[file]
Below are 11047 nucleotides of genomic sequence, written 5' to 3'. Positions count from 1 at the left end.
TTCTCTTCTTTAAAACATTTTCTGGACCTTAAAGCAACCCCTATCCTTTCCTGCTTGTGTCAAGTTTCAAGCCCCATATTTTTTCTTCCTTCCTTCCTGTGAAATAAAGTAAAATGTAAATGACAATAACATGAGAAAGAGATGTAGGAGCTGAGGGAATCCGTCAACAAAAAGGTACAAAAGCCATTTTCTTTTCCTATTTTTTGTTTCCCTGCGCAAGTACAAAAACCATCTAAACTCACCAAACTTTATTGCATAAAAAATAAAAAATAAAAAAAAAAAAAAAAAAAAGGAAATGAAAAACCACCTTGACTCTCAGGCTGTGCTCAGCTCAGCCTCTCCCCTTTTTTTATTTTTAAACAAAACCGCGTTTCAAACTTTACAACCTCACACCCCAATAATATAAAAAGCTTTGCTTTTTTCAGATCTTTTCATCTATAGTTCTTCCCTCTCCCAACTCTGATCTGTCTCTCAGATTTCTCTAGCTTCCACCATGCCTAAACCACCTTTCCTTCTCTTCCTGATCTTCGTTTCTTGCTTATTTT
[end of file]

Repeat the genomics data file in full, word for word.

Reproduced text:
Below are 11047 nucleotides of genomic sequence, written 5' to 3'. Positions count from 1 at the left end.
TTCTCTTCTTTAAAACATTTTCTGGACCTTAAAGCAACCCCTATCCTTTCCTGCTTGTGTCAAGTTTCAAGCCCCATATTTTTTCTTCCTTCCTTCCTGTGAAATAAAGTAAAATGTAAATGACAATAACATGAGAAAGAGATGTAGGAGCTGAGGGAATCCGTCAACAAAAAGGTACAAAAGCCATTTTCTTTTCCTATTTTTTGTTTCCCTGCGCAAGTACAAAAACCATCTAAACTCACCAAACTTTATTGCATAAAAAATAAAAAATAAAAAAAAAAAAAAAAAAAAGGAAATGAAAAACCACCTTGACTCTCAGGCTGTGCTCAGCTCAGCCTCTCCCCTTTTTTTATTTTTAAACAAAACCGCGTTTCAAACTTTACAACCTCACACCCCAATAATATAAAAAGCTTTGCTTTTTTCAGATCTTTTCATCTATAGTTCTTCCCTCTCCCAACTCTGATCTGTCTCTCAGATTTCTCTAGCTTCCACCATGCCTAAACCACCTTTCCTTCTCTTCCTGATCTTCGTTTCTTGCTTATTTT